I have something embarrassing to share: when I first started out in photography, I spammed the HECK out of people. Without a doubt, I would almost always ask the same question to as many photographers as I could, over and over: what advice do you have for someone starting out in photography?
The answers very widely from “get the best gear you can!” to “gear is a waste of time and money if you don’t know how to use it!” to “don’t compare yourself” to no answer at all (that was the most popular ;) ) - and now, this is one of the most frequently asked questions I receive from other aspiring photographers. So today I wanted to share a few of my favorite answers!
1. If you’re just starting out - try it ALL!
One of the toughest things about starting out as a photographer? You won’t necessarily know what kind of photography you love most until you actually try different types!
When I first started getting into photography, I photographed anyone who would let me! Seniors, couples, families, newborns, young kids, professionals, products, weddings, and really, it took a couple of years for me to figure out where my “sweet spot” was, and where it wasn’t. Which is why I do not photograph newborns or products, but love seniors, couples, and families!
2. STOP COMPARING YOURSELF.
You’ve probably heard it before, but it’s worth mentioning over and over again: don’t compare your beginning to someone else’s middle! You never know the story behind how someone’s gotten to where they are, or how much work they’ve put in to get there. The only person you should be comparing yourself to is yourself!
3. Practice, practice, practice – and break that practice down into manageable goals and steps!
This might be the most obvious piece of advice, but you HAVE to put in the work to learn! Don’t be afraid to put yourself into situations where you have to learn a new skill, and don’t be hard on yourself for the time it takes to master each new skill.
For example, a few years ago, I decided that I wanted to really step up my wedding photography game – but I felt overwhelmed by the sheer amount of things that needed to improve. So, I wrote a list of my top 10 things I wanted to focus on and improve, and each wedding, I tried to focus on one of those improvements – not on all ten things, just on one. By the end of the year, I had ten new skills to incorporate into all of my weddings, each building on the last. And by taking it one skill at a time, one wedding at a time, I was able to improve in a way that wasn’t overwhelming!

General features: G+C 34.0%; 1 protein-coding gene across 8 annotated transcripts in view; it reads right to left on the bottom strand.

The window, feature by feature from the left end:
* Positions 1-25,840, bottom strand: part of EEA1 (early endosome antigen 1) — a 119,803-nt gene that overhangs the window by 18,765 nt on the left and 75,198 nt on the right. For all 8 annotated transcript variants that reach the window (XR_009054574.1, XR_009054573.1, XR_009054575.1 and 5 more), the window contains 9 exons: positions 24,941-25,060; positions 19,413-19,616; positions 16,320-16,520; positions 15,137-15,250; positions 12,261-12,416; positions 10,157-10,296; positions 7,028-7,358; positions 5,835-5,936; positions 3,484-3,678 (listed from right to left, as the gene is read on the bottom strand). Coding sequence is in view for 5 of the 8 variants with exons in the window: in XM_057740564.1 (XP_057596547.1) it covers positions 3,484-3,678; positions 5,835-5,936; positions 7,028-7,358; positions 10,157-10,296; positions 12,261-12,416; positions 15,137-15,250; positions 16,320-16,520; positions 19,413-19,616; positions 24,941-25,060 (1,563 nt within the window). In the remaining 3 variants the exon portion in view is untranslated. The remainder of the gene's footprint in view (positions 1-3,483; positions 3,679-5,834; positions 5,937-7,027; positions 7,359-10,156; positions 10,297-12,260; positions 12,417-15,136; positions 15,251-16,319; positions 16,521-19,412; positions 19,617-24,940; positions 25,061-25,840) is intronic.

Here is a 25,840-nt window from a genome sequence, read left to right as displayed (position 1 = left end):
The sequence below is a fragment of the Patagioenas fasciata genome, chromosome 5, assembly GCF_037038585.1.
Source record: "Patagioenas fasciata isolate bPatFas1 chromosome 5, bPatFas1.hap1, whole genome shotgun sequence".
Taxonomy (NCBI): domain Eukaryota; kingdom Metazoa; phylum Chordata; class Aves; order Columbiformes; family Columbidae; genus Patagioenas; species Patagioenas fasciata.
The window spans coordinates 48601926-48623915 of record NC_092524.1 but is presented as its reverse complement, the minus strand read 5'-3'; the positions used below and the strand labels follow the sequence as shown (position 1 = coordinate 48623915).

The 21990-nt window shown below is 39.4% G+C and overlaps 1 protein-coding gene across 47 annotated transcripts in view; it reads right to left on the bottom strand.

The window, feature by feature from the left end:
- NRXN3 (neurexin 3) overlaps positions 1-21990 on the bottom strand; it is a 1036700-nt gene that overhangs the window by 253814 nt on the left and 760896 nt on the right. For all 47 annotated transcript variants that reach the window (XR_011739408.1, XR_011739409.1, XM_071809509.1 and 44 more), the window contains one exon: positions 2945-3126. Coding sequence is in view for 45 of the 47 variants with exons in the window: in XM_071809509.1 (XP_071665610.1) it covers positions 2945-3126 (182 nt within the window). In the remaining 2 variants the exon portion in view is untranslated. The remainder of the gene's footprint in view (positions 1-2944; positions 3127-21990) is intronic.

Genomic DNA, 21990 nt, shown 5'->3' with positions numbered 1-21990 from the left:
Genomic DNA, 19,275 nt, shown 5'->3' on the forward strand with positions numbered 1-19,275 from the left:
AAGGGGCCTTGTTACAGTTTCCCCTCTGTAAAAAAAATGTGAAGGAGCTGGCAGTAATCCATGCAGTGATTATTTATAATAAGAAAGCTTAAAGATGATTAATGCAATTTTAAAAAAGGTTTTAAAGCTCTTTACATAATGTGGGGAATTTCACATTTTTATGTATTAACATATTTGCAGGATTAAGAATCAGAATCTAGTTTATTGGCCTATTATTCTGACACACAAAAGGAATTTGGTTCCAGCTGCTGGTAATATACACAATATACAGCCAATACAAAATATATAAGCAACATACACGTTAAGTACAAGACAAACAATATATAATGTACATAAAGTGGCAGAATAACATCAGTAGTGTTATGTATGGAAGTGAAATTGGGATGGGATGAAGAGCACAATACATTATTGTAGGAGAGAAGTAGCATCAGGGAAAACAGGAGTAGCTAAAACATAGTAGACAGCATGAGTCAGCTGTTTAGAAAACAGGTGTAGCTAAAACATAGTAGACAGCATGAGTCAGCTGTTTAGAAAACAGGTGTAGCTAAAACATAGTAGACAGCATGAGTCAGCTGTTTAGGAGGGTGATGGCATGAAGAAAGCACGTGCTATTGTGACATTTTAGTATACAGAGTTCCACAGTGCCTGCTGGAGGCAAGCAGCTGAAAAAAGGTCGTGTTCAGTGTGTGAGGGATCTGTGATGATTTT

4. Take intentional social media breaks.
Ahhh, social media: where creativity goes to die. Social media can be inspiring, encouraging, and community-driven, but if we’re honest, many times it can leave us feeling lackluster and isolated. Social media seems to breed comparison faster than almost anything else, so taking intentional breaks can be a great way to reset and let your own creativity come to the surface.
5. Find inspiration from other creative (or non-creative!) mediums.
Other creative endeavors can be a great way to gain inspiration and a different point of view! You never know what can spill over from one medium into another.
6. Find community with other photographers – beginners and pros.
This has been one of the most life-changing tips for me over the last year! It’s amazing what a simple connection can do – finding other like-minded people who are in the same boat as you, or even further along, make a huge difference in attitude and in success as a whole! We need others in order to succeed. If you don’t believe me, go read The Power of the Other by Henry Cloud!
7. Find inspiration from other types of photography.
If you’re a portrait photographer, follow a wedding photographer. If you’re a wedding photographer, follow a landscape photographer. If you’re a landscape photographer, follow a sports photographer. You might find something interesting that you can incorporate in a unique way into your work! For example, as a wedding photographer, following food photographers has helped me learn how to better style wedding day details. Many food photographers will use stylists or incorporate their own special tricks into making their food photography stand out – some of which I’ve been able to incorporate into my wedding day detail styling! You never know where you might pick up a bit of inspiration!
8. If you struggle with comparison but still want to follow the work of other photographers, follow photographers who teach, not just photographers who simply post their work.
A few years ago, I was so in the thick of social media comparison that I knew I either needed to totally delete my accounts or find a way to manage what I was feeling. I remember sitting down with my husband and going through the Instagram accounts I was following, one-by-one saying “yes, I compare myself to that person” or “no, I don’t compare myself to that person.” It might sound silly, but I learned something from it: the people I was following, or specifically the photographers I was following that I tended to not compare myself to were educators. Maybe it’s selfish – but the fact that those photographers posed their accounts as wanting to help me, not simply just show their work, helped me not feel the need to compare myself. And I’ve been using that “line” to judge who I should and shouldn’t follow ever since!
Looking for additional help and resources to feel more confident and comfortable behind your camera? I now offer a limited number of mentoring sessions per year, along with a few digital resources to aid other photographers on their journey! Check out my Senior Guy Posing Guide below, or to inquire about a mentoring session, use the Contact tab above!